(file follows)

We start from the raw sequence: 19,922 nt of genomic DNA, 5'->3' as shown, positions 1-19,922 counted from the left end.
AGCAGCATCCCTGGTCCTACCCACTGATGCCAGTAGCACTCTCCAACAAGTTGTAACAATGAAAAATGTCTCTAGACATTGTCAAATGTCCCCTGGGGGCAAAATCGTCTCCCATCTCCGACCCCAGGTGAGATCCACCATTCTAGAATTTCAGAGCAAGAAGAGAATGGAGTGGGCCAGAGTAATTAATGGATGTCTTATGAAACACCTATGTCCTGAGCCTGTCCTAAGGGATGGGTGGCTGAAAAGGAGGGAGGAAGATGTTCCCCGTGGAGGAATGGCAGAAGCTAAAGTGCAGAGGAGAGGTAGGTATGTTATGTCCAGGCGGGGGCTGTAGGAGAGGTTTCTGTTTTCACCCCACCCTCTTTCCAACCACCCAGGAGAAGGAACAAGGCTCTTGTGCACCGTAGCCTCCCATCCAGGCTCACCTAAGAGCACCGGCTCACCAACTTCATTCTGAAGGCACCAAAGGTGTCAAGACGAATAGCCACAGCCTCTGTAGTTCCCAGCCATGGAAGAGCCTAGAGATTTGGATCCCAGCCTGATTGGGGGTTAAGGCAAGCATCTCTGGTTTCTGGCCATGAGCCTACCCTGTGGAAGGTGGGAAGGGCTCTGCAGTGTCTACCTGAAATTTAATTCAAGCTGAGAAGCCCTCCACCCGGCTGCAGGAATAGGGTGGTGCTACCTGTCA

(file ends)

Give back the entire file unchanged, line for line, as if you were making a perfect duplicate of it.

We start from the raw sequence: 19,922 nt of genomic DNA, 5'->3' as shown, positions 1-19,922 counted from the left end.
AGCAGCATCCCTGGTCCTACCCACTGATGCCAGTAGCACTCTCCAACAAGTTGTAACAATGAAAAATGTCTCTAGACATTGTCAAATGTCCCCTGGGGGCAAAATCGTCTCCCATCTCCGACCCCAGGTGAGATCCACCATTCTAGAATTTCAGAGCAAGAAGAGAATGGAGTGGGCCAGAGTAATTAATGGATGTCTTATGAAACACCTATGTCCTGAGCCTGTCCTAAGGGATGGGTGGCTGAAAAGGAGGGAGGAAGATGTTCCCCGTGGAGGAATGGCAGAAGCTAAAGTGCAGAGGAGAGGTAGGTATGTTATGTCCAGGCGGGGGCTGTAGGAGAGGTTTCTGTTTTCACCCCACCCTCTTTCCAACCACCCAGGAGAAGGAACAAGGCTCTTGTGCACCGTAGCCTCCCATCCAGGCTCACCTAAGAGCACCGGCTCACCAACTTCATTCTGAAGGCACCAAAGGTGTCAAGACGAATAGCCACAGCCTCTGTAGTTCCCAGCCATGGAAGAGCCTAGAGATTTGGATCCCAGCCTGATTGGGGGTTAAGGCAAGCATCTCTGGTTTCTGGCCATGAGCCTACCCTGTGGAAGGTGGGAAGGGCTCTGCAGTGTCTACCTGAAATTTAATTCAAGCTGAGAAGCCCTCCACCCGGCTGCAGGAATAGGGTGGTGCTACCTGTCA